Monday, November 9, 2009

Truitt, following up...

Actually the comments to the post before last, have turned out to be more interesting than the post itself. There appear to be those who think I’m “overreacting” – a term that has been applied to feminists since the beginning of feminism. Sexism, however, is not dead, as many would like to think, and until it is (assuming that happens in my lifetime) I will continue to make essential distinctions. The catalogue essay for the Truitt exhibition is only the tip of the iceberg, but takes priority as it was officially sanctioned by the museum, and will stand to represent Truitt for years to come. The more ephemeral writing, however, was even more blatant. Along with the Charlie Finch diatribe for Artnet I previously cited, there was Blake Gopnik’s rant in the Washington Post, which counts as the most scathing and sexist writing I’ve ever encountered about an artist, seconded only by Mario Naves when he wrote about Nevelson. Not to speak of Post staff writer Mark Berman‘s appalling article about Truitt entitled “A Dutiful Wife Who Sculpted Her Own Identity” (hard to believe in 2009, but there it is). Even now I’m wondering what it is about Truitt of all artists, that raises the male hackles and causes even women to deal with her on sexist terms.

I’m reminded of an incident that happened 15 years ago (I hope I’m not repeating myself here), when I wrote an article for Art & Antiques about my great-grandmother, an artist and early chiropractor. When it came to the contributor’s blurb, which I insisted on vetting, the twenty-something female editorial assistant had written something like “Diehl has recently gotten a grant to do some paintings of her own. Will they be in the style of her great-grandmother?” I made the magazine pull it, saying that I wouldn’t let the piece run otherwise. That night I was at a dinner with Louise Bourgeois, with whom I was working on another article, and told her what happened. She started pounding the table saying, “It’s not about promoting our art, we must defend it. We must defend our art!” So that’s what I’m doing, for all of us.


CAP said...

Wow 31 comments Carol!

And er... slightly OT - but did Truitt know Jo Baer in the early 60s?

Anonymous said...

I didn't read anyone say you were "overreacting" to anything.

I still find it strange that you're focusing on a couple points in an essay you don't like rather than on the redemptive exhibition, that is, on the work itself. Writing about the response to Truitt rather than about the work itself is certainly your prerogative, but I'd like to think the work matters most.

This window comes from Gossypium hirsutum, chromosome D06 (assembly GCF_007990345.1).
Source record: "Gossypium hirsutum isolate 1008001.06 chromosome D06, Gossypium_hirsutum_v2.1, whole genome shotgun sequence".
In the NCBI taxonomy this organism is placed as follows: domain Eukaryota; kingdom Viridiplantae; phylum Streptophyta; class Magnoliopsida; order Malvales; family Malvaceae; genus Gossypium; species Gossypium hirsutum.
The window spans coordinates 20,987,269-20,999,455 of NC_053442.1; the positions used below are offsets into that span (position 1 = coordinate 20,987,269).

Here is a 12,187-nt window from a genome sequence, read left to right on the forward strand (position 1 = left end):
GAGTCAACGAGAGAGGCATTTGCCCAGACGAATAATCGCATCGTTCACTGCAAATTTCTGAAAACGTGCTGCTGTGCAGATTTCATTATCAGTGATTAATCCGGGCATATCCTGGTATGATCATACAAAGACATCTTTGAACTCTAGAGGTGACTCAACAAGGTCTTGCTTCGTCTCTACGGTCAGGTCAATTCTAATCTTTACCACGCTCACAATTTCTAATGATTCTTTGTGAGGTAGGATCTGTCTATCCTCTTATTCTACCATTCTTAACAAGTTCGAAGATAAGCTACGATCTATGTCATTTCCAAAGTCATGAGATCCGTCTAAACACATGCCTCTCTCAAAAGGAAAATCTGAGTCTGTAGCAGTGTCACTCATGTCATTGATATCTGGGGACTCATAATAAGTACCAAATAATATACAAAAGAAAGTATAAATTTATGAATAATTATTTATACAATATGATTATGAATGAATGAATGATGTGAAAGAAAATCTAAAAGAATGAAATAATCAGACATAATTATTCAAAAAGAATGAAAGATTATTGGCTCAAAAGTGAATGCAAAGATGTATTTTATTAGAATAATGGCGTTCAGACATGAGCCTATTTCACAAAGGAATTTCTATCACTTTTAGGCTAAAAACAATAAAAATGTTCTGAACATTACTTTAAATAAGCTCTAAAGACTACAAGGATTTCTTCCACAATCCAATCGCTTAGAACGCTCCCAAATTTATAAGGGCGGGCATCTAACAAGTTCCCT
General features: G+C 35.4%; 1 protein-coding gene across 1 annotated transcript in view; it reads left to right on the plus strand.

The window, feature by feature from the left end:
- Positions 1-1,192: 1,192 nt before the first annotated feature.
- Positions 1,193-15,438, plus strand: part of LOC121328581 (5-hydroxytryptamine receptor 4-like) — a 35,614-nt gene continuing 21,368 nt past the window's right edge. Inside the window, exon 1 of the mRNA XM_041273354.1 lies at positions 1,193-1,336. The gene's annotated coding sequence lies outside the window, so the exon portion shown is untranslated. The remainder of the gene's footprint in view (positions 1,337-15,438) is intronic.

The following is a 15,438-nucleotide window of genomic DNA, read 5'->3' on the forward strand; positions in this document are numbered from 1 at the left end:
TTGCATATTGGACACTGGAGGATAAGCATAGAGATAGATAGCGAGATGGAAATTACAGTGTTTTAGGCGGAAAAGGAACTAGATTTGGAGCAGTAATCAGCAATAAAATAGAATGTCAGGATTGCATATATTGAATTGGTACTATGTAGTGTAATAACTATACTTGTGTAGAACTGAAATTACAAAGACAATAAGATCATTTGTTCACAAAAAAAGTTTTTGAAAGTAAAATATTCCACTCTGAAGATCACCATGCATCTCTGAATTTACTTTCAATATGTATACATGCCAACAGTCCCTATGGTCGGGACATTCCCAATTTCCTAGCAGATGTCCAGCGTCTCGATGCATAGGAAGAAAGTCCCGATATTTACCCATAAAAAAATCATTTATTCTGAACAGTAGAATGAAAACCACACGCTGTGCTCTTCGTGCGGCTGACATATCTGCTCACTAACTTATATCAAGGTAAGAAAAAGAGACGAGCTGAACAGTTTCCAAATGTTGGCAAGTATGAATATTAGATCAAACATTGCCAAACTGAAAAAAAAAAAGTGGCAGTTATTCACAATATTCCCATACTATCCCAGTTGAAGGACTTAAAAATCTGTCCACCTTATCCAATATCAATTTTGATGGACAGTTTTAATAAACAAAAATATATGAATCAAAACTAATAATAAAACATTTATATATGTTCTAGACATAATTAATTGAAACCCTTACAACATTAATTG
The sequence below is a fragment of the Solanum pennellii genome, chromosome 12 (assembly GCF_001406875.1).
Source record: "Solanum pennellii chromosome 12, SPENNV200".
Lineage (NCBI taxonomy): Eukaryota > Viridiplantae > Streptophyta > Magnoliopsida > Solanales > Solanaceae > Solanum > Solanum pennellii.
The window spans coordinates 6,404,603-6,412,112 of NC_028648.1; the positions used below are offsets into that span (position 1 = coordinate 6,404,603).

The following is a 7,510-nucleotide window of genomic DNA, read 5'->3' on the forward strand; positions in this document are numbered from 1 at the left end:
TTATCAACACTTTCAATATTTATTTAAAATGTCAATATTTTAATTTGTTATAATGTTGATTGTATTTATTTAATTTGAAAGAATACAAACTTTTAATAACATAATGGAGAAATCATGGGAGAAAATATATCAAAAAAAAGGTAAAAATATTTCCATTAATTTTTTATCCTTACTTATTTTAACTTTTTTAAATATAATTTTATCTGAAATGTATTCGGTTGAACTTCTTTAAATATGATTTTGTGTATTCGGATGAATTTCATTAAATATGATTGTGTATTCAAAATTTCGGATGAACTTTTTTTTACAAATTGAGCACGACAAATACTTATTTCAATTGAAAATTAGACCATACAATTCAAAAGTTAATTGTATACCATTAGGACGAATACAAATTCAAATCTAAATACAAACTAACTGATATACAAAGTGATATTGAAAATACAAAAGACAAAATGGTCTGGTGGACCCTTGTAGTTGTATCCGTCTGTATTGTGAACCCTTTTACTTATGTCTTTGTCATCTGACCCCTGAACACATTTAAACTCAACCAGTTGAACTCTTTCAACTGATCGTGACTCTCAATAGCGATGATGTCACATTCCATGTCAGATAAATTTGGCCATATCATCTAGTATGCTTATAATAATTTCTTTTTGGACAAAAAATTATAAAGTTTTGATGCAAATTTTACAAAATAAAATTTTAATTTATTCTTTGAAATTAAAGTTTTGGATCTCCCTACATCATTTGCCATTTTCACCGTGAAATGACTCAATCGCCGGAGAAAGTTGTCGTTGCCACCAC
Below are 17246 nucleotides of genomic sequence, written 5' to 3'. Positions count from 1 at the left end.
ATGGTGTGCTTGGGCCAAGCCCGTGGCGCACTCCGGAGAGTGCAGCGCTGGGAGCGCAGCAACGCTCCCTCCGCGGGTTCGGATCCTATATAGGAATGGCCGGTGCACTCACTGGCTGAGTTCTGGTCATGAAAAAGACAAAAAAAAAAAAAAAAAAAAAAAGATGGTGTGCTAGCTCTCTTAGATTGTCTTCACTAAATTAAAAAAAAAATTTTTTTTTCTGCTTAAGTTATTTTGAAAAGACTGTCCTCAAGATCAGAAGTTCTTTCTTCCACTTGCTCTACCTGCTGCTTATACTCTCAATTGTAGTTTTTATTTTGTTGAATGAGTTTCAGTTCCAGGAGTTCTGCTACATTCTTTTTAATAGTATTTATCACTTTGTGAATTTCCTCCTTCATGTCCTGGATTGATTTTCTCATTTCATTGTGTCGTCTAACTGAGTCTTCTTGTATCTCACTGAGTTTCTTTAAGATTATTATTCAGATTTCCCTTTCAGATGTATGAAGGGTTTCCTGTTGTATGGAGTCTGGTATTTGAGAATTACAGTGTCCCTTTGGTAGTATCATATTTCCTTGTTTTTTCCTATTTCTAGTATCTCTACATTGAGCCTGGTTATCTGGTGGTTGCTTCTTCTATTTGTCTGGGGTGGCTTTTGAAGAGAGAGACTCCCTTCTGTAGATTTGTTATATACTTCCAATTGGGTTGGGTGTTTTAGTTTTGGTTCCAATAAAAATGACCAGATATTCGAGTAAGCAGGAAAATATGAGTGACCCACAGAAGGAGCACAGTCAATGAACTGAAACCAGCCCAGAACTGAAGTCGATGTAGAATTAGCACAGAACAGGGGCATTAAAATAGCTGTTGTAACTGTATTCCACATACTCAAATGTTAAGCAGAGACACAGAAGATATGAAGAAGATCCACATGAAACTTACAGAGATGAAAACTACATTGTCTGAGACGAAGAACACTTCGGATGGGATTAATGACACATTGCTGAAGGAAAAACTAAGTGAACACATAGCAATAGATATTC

Carol Diehl said...

To CAP: I have seen no evidence that Truitt knew Jo Baer. She was not entrenched in the NY art world, and met Judd only briefly.

To Tyler: You don't think I'm "overreacting," just giving more attention to something than you think it deserves.

I have given a few examples, but my quarrel is with the whole premise of the essay because it exemplifies the kind of "personalization of art criticism" that the artist herself found "particularly common and subtly condescending in criticism addressed to the art of women." In other words, sexist. I'm surprised that one could read this, quote it, and still make the decision to write an essay based on attributing possible biographical motives to the artist.

I don't review art on my blog--that's an endeavor I save for art magazines. However I do often comment on how art is interpreted by institutions, a subject I find important and rarely discussed elsewhere.

Anonymous said...

What you do not say and what might be noted is that in writing that ill-considered essay and then promoting it in public as the authoritative interpretation of Truitt( since it is most recent and having the imprimatur of a museum)it must necessarily downplay and often ignore the factual terms of Truitts sculpture's relevance to post-war abstraction. Meyer was rarely referenced (see google) though he has placed Truitt at center of the crucial early days of Minimalism. There is plenty that could be explored by that for example. Unfortunately, it was not his exhibition and not his PR dept.

So into this fluffy void of Perception and Reflection critics and others are invited to diminish the work by scoffing at the artist. What could be easier? Saying it is sexist is only the half of it. The other half is a distrust of culture as understood by some elites but not all. Few working at the Washington Post as a staff writers do not also carry establishment credentials even if they peddle a fake populism. How was this possible? Because the curator herself was doing the very same thing.